I love to just let stuff come to me from the music, like the chorus of this pride song. It very much just came out of the ether and it came from the music, the chords. It’s channeling from the Lord. It’s a vibe; it’s a feeling. You know it feels good, and you go toward it.
How much is marijuana a part of your creative process?
It is a little bit; it used to be way more. I remember when I wrote the song “This Is My Hair,” we were like, “We don’t really know what to do with that.” Then, I smoked weed one night, and it just was there. It was like, this is the song. Now it has become a song. The very concept of Alaska being from outer space all came from marijuana. The title “Alaska Thunderfuck” is named after a strain of marijuana. I stole the name from weed. Alaska and marijuana go very hand in hand.
How good was that weed for you to use that name?
Girl, at that time, I was in college. A dispensary was a distant fantasy. It didn’t exist. So, my friends were talking about strains they had tried in Amsterdam, and one of them was like, “Oh you have to try Alaskan Thunderfuck.” I just liked the sound of it. I was like, “What did you just say?” Those words next to each other are so weird to me and I was like, “That’s going to be my drag name.” I had never done drag before, but I said, “That’s going to be my drag name.”
Was marijuana pretty prevalent in theatre school?
Yeah. My theatre friends taught me how to smoke weed. I tried it a few times, and it didn’t really work, and it didn’t really do anything, but it was great hanging out with my college theatre crew. I’m such a lightweight with it, that I would just get so fucking stoned and then my friends, Meg and Alaina, would just feed me ice cream, and I would just be like, “Oh, this is the best sensation I’ve ever had.”
Do you look back fondly at your time in college then?
It was amazing. I met so many amazing people, and I learned so much, and I love Pittsburgh. I want to buy a house there one day. I love it.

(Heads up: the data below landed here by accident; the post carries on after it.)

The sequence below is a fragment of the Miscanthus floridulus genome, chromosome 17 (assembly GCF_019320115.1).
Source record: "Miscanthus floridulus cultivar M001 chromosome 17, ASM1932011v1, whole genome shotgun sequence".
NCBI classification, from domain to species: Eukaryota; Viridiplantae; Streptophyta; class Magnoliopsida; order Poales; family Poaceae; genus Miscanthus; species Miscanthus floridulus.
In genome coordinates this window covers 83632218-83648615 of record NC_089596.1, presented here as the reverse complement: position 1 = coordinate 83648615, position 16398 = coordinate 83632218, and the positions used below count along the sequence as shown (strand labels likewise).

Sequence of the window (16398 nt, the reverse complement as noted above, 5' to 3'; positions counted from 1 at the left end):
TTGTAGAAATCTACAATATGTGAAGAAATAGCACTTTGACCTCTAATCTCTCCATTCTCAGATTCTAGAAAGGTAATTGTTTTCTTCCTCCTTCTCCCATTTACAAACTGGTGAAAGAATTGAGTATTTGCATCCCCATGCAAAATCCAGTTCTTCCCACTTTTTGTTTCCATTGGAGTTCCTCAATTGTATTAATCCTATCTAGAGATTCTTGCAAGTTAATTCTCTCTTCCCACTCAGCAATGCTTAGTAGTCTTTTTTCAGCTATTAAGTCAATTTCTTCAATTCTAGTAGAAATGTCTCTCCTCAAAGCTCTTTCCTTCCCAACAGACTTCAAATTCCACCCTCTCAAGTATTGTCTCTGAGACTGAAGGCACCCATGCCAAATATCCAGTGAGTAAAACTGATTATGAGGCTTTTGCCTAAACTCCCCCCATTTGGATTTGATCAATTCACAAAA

How was it transitioning to life in LA and entering the drag world?
It was really weird and really difficult. My best friend Jeremy had gotten into UCLA. He was living here, and he was new out here, too, so thank God we had each other because it is such a strange and wacky and weird experience to move out here. I felt very out of place. I moved out here to become an actor. I immediately learned that I was too weird; I was too gay. My body was wrong and my voice. None of it was going to work in that world at all.
I felt like an alien on a different planet. I think that’s where the idea of Alaska being an alien came from, too. I was smoking weed, and I said, “She’s from the planet, Glamtron; she crash-landed on earth. That is her story.” That beamed into my mind as though she had already existed, and I was just channeling her. Thank you, marijuana.
I felt like a fucking alien living in Los Angeles. I was completely out of place. I didn’t know what I was doing, and drag was the thing that I was doing to just keep myself sane because I was like, “I don’t know what the fuck I’m doing with my life.”
Do you still feel like an alien in Los Angeles?
Oh no, I still completely feel like an alien. I go home to Pennsylvania; I go to Erie, and I’m like, “Oh, this is where people act normal.” I always feel like a weird outsider in Los Angeles.
I’m sure you’ve been asked a lot, but what was your first experience with drag? Was it a magical moment?
It was a magic moment. It was the spark that made me think like, “Oh, I can fucking do this.” Chi Chi LaRue came to Pittsburgh, and she was doing a contest called the Fishbowl contest, and there was a cash prize of $200. My rent was $275 at the time, so that was fierce.
I had never done drag before, but the gimmick with this show was you would show up and pick your song out of a fish bowl and that’s what song you were going to do. You would pick it right on stage. You didn’t know what you were going to be performing that night. I showed up; I had gimmicks planned. I had shit I was going to pull out of my skirt.
I picked a song, and it was “How Many Licks” by Lil’ Kim. I knew every word of it. Some girls picked really easy. Some girls picked Rocky Horror songs and didn’t know a fucking word. I picked Lil’ Kim, and I was like, “Okay, this is it.” I did all my gimmicks. I pulled shit out of my skirt. I was pulling dildos and vodka bottles, and then a baby came out on my skirt, and then my skirt came off and it said, “I love Chi Chi LaRue.” I was sucking up to the queen running the show, and I won.